Outdated sexual mores impede the development of humankind in multiple ways. In a previous blog I have already dealt with all the rules and regulations preventing males and females from sharing a swim. These rules were only dispensed with on the opening of King’s Beach in the early 1900s. Unbelievably female cyclists were frowned upon for cycling, let alone for being accompanied by men. Unlike their swimming counterparts, these restrictions were normative rather than rules and regulations based.
This is the story of a female who defied those norms.
Main picture: The Brown family cycling at the Van Staadens River
Prior to lady cyclists
The first bicycles could not have been easy or comfortable to ride. Even though the Penny-farthing was regarded as a “road bike”, in reality, roads in that era were akin to dust tracks. Imagine Girdlestone and Hallack cycling from Port Elizabeth to Cape Town, but the road was so atrocious that for more than 50% of their journey they had to carry their bikes or push them. But they survived. Even during the heyday of cycling in the 1890s, bikes still had solid tyres, fixed cogs and spoon brakes which were quite useless and don’t forget the shocking roads. Despite all these impediments, the male cyclists thought that cycling was pure bliss.
A brave new world
It was into this “dystopian” world, that females deemed it to be their right to cycle as well, much to the disgust, consternation and annoyance of their “sisters”. It is a Mr. Storey who “lifted the veil” on those shocking days when Mrs. Browne had to mount a male bicycle; their being no female version at that point as none had yet been invented. According to Mr. Storey, she first administered a severe shock to her whale-boned sisters when she mounted a tandem with a Mr. Browne, her husband. Fellow cyclists nicknamed them “Daisy Bells.”
It was when Mrs. Browne adopted a single cycle that the ire and consternation of the female population of the town was invoked. Indignant letters to the editor undoubtedly soon followed. As a Mr Reeves, a keen cyclist in those days remarked, “When Mrs Browne cycles up the street, the women hastily pull down the blinds and gasp, ‘Surely the world is going mad. Something terrible is bound to happen.” Even though Mrs. Browne was modestly attired in a skirt “reaching to her ankles”, nevertheless her venture was considered so scandalous that blinds were pulled down to spare themselves this horrid sight.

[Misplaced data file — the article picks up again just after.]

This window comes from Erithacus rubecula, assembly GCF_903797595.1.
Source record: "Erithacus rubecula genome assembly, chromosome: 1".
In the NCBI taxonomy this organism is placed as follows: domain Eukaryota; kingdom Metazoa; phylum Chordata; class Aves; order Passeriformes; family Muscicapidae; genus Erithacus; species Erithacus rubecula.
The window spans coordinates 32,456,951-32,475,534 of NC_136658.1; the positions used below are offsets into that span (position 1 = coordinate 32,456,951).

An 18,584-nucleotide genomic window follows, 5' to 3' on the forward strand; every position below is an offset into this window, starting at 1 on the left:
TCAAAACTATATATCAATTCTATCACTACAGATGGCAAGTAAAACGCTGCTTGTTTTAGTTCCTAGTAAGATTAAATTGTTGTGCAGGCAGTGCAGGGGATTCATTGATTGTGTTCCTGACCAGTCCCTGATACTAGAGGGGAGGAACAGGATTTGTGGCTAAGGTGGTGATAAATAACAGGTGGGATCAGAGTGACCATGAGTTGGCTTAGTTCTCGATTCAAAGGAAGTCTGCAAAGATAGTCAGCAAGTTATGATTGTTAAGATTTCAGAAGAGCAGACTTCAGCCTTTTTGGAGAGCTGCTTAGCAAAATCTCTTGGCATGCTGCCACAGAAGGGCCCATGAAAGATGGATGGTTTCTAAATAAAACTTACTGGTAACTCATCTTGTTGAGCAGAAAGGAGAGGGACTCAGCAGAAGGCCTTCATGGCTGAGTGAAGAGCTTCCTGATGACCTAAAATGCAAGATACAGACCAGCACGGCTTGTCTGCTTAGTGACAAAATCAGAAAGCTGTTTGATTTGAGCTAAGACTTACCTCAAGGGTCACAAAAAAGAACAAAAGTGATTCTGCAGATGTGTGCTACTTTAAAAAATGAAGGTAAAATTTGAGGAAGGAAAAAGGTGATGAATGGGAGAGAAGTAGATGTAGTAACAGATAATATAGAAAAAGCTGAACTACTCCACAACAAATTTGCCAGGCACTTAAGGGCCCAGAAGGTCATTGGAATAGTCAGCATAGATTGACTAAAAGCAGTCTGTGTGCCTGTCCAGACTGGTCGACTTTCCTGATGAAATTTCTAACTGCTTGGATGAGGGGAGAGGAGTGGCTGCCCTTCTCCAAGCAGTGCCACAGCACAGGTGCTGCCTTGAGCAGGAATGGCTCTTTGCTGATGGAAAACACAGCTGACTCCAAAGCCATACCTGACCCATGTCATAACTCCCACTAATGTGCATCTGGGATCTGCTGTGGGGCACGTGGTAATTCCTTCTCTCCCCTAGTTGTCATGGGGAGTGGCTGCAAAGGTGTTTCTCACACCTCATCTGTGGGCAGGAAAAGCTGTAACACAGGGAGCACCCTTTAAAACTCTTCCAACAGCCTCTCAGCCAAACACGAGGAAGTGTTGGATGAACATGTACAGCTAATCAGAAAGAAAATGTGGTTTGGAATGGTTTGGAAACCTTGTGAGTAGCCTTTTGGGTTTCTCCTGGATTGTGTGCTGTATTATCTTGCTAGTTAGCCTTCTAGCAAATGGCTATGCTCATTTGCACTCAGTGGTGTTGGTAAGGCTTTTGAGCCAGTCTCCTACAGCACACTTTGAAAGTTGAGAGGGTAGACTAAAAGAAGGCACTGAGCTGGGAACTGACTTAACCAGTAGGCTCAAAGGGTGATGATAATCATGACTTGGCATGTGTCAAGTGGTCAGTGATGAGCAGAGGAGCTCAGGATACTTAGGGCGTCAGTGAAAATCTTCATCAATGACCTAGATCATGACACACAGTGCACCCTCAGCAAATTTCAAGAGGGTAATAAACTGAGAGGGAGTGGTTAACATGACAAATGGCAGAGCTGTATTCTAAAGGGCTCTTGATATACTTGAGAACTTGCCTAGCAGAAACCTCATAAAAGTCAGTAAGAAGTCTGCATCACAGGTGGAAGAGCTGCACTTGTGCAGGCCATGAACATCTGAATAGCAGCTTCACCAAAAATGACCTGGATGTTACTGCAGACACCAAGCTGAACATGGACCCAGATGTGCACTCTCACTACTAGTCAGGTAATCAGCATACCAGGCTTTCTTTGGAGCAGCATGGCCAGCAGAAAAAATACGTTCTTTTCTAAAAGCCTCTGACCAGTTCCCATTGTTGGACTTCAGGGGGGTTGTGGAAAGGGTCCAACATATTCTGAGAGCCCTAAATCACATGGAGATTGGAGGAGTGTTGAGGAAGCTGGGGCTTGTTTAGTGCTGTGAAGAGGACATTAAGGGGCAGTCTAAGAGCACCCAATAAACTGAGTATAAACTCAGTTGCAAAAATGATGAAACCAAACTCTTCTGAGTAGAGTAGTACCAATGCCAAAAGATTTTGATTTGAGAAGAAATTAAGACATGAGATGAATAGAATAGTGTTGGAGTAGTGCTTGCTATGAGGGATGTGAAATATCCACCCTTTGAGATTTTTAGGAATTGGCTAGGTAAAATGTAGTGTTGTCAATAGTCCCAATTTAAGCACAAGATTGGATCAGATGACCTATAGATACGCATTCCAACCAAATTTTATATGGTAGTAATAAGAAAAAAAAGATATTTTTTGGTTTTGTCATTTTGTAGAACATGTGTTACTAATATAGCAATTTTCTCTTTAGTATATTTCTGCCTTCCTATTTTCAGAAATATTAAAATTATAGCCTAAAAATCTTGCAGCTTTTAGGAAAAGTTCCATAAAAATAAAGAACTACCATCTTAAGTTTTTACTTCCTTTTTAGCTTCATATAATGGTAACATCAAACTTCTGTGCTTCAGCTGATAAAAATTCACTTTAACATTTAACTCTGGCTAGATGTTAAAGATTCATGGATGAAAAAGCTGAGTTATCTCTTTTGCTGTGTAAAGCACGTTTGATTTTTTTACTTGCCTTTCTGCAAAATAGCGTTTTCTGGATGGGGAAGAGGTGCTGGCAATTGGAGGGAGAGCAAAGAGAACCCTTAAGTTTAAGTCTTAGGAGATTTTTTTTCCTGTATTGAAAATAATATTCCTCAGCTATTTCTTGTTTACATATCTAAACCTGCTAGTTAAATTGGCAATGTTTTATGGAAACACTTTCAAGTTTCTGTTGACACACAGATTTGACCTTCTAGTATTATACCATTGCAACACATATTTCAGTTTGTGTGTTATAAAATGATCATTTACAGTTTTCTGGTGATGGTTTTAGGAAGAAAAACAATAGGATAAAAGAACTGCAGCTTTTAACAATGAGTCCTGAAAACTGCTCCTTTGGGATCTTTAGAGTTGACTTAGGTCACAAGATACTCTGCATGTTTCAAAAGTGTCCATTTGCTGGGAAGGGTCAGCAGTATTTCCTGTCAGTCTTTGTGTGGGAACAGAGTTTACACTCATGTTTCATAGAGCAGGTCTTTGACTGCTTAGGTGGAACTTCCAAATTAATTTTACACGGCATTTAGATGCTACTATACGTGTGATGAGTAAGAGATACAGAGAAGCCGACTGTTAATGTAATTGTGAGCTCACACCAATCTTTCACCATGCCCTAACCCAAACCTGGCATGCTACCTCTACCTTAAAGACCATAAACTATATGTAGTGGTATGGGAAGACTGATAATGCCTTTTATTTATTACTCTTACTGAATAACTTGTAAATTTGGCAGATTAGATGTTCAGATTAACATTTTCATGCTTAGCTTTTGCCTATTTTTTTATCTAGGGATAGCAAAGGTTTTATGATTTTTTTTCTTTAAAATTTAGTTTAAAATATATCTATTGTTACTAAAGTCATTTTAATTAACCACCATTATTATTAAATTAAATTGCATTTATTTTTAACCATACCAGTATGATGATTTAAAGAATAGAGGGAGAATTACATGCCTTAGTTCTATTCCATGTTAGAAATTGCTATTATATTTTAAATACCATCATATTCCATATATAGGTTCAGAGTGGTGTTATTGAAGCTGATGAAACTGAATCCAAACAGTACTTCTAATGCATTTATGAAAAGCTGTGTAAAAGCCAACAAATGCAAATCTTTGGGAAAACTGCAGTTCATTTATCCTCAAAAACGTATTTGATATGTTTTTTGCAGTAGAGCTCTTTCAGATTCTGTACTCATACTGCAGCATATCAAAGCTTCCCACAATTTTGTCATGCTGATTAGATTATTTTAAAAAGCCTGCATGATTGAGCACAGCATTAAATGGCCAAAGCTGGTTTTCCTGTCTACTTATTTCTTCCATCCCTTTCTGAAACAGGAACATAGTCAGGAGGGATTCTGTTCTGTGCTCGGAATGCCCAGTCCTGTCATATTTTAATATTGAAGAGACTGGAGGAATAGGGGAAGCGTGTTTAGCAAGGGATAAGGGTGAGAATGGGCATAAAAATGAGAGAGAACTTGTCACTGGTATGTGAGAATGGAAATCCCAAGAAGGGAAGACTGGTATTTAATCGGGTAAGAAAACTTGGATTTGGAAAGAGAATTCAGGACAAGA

But Mrs. Browne persevered and persisted and in the passage of time she was accompanied on her trips by her three pretty daughters also on bicycles. Finally, victory was hers. Silly prejudice had been overcome.
Eventually instead of merely doing the suburban route, the women attempted something more challenging; a club cycle to Hunter’s Retreat which in those days, when the town only stretched to Salisbury Avenue abutting Grey Junior School, was way out in the country. Perhaps it could have been Alick Humphries, an inimitable and urbane Irishman, the proprietor of the “Gate Hotel” [Fairview Hotel in Newton Park] which was the magnet. One female recalled: “What a host! I still recall the spreads we used to sit down to. The rafters rang to our songs and Alick’s laugh drowned all other sounds.”
Bob Grundy and his wife would attend the club ride even when it went as far afield as Jeffrey’s Bay and Humansdorp. Bob was admired as he had lost one arm but this did not deter him. As an iron hook had been inserted in its place, he managed to hold his handle-bar with it even on the worst roads.
Mrs Lockhead, Mrs Browne’s daughter, remembers
The Browne family were keen cyclists and were attracted to cycling, especially “endurance” trips, over weekends. Even though she was not yet a teenager, she would accompany her parents even on their overnight trips. She recalls that the first building along the Cape Road after Salisbury Avenue, was Fairview Hotel located where St. Heugh’s church now stands. It was a low building with a wooden verandah and the cyclists would halt there for liquid refreshment. Mrs. Lockhead’s particular tipple was lemonade accompanied by a biscuit. The next building on the road was the toll house kept by Mr. and Mrs Payne where drivers were required to pay a small fee. Cyclists however were exempted from this impost. For many using the toll, they would regard themselves as having being mulcted, an old English word with a negative connotation such as extort, such was the disdain for the payment of the toll. Nothing changes as tolls are still regarded as anathema to many. This toll house was located near the turnoff to the Stella Londt Home. After that, the next landmark was the Hunter’s Retreat Hotel.
The Browne family, with three children in tow, would sometimes travel further afield and ventured as far as Humansdorp. By nightfall on the first day, they would have reached a point about ten miles from their objective where they camped by the roadside in a small tent. On the way back they camped again but on the banks of the Kabeljauw River near a large square double-storeyed house which, now deserted, stands beside the railway at that point.
The registered name of this establishment was the Fairview Hotel which had been granted a liquor licence in 1861. In 1873 it seems to have belonged to or run by Reid. In 1874, Johanes Gates applied for a licence but in the following year Gates fell foul of the law for not providing quoits and skittles facilities. Colloquially many hotels were known by the name of the operator or proprietor and not by its official name. which is probably what happened in this case. In 1902 the Hotel was closed because of the Boer War Martial Law. In July of that year, it was burnt down but never rebuilt.
Mrs Lockheed Remembers by Mrs Lockheed (Looking Back, Volume VII, No. 2, June 1967)